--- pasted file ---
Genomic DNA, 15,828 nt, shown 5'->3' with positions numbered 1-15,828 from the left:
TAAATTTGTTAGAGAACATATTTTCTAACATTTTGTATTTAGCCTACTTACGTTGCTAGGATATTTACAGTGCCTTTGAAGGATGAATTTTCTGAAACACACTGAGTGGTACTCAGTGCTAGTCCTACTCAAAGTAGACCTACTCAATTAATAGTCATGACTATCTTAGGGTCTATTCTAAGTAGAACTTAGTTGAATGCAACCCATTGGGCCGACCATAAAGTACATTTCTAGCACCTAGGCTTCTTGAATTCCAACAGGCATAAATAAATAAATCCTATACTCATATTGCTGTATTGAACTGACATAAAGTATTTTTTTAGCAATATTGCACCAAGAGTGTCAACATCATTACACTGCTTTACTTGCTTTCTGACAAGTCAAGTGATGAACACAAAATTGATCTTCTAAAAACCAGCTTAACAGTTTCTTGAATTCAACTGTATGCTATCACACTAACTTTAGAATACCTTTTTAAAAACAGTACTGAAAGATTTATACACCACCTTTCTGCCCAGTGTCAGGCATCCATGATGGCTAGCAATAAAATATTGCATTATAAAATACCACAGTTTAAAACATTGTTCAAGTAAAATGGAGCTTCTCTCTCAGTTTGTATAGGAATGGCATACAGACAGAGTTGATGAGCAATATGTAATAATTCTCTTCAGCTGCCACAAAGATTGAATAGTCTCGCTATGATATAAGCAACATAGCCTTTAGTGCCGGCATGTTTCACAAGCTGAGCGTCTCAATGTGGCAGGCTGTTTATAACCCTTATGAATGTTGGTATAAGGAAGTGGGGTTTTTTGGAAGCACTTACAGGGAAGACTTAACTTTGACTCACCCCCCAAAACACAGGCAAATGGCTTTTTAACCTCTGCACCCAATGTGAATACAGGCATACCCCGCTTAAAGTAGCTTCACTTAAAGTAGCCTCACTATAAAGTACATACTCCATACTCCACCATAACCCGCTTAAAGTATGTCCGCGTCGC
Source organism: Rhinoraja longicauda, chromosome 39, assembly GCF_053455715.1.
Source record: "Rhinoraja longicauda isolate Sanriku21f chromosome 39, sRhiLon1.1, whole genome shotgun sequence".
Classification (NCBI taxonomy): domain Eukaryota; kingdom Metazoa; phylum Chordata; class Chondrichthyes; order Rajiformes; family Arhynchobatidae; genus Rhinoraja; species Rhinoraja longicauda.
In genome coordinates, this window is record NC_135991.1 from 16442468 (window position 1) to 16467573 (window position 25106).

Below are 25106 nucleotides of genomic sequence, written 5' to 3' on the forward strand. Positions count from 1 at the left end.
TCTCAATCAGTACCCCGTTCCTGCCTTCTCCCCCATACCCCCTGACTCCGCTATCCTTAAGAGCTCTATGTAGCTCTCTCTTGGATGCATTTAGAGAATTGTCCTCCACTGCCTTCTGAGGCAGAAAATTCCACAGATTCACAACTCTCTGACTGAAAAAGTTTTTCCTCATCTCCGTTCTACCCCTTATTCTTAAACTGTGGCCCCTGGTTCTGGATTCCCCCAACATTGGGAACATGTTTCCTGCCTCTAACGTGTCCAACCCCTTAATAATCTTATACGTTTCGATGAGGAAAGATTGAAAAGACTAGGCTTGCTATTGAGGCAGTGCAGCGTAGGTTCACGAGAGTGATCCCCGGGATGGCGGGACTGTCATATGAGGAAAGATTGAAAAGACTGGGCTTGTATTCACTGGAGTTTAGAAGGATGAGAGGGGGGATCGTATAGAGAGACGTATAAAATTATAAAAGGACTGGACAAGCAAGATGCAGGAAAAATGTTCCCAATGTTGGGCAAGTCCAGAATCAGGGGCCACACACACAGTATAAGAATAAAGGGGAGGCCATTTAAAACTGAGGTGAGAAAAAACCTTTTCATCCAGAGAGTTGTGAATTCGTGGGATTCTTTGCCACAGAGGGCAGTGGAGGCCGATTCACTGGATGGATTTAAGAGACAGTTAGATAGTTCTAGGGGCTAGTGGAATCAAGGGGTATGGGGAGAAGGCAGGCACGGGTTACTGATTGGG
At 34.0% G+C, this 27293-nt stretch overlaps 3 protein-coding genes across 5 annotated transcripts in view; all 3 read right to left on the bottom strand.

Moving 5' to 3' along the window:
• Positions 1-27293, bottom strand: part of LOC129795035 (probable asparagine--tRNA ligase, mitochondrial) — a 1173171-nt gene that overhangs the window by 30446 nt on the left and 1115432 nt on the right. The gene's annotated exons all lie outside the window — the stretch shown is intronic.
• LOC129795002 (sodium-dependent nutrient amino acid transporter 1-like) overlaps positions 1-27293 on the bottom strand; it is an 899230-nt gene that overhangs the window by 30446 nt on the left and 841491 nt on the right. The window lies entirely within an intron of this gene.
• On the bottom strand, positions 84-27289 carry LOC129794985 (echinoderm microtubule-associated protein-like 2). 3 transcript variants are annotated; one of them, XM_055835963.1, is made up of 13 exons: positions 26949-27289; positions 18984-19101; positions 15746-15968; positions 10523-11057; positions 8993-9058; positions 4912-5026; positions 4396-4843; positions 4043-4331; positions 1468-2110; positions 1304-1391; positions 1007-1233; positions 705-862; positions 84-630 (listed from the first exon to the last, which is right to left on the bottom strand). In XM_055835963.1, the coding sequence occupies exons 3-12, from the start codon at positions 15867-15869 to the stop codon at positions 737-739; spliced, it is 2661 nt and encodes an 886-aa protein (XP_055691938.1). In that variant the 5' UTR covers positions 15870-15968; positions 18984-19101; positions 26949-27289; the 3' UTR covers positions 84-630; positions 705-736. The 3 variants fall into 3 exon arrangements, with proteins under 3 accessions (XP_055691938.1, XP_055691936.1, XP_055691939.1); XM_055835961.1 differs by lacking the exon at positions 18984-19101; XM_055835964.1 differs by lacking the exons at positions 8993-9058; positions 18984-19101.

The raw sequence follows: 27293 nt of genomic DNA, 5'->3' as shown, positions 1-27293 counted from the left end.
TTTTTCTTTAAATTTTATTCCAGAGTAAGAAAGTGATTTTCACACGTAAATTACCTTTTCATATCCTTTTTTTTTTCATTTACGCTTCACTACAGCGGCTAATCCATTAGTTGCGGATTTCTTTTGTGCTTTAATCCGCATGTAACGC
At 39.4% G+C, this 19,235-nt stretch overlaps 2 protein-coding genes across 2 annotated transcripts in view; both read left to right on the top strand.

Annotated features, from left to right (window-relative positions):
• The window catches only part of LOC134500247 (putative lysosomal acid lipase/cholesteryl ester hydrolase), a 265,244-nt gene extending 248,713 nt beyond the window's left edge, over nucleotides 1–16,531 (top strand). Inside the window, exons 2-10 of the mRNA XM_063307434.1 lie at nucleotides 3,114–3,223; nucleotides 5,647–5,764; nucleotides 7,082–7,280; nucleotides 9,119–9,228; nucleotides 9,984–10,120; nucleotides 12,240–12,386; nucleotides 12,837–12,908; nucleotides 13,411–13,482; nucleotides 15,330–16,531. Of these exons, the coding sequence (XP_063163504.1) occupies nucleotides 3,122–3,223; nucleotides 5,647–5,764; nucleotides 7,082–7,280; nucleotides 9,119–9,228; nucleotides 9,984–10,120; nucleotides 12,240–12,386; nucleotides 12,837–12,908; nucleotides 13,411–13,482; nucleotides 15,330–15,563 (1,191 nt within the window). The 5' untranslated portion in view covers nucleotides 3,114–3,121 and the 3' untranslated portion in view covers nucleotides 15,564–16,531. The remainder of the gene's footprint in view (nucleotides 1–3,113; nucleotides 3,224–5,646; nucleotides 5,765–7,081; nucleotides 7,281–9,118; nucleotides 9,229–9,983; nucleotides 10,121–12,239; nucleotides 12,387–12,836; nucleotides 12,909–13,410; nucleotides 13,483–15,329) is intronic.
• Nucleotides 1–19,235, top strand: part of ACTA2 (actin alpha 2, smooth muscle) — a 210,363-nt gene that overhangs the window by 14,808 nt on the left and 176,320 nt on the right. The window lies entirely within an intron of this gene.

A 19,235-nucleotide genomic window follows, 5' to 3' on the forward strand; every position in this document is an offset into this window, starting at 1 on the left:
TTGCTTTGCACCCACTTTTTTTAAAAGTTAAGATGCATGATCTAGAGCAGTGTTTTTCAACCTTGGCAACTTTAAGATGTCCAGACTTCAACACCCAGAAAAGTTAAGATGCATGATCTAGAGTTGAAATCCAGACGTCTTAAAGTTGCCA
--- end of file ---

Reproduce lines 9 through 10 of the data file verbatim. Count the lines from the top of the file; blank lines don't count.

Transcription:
At 34.0% G+C, this 27293-nt stretch overlaps 3 protein-coding genes across 5 annotated transcripts in view; all 3 read right to left on the bottom strand.

Moving 5' to 3' along the window: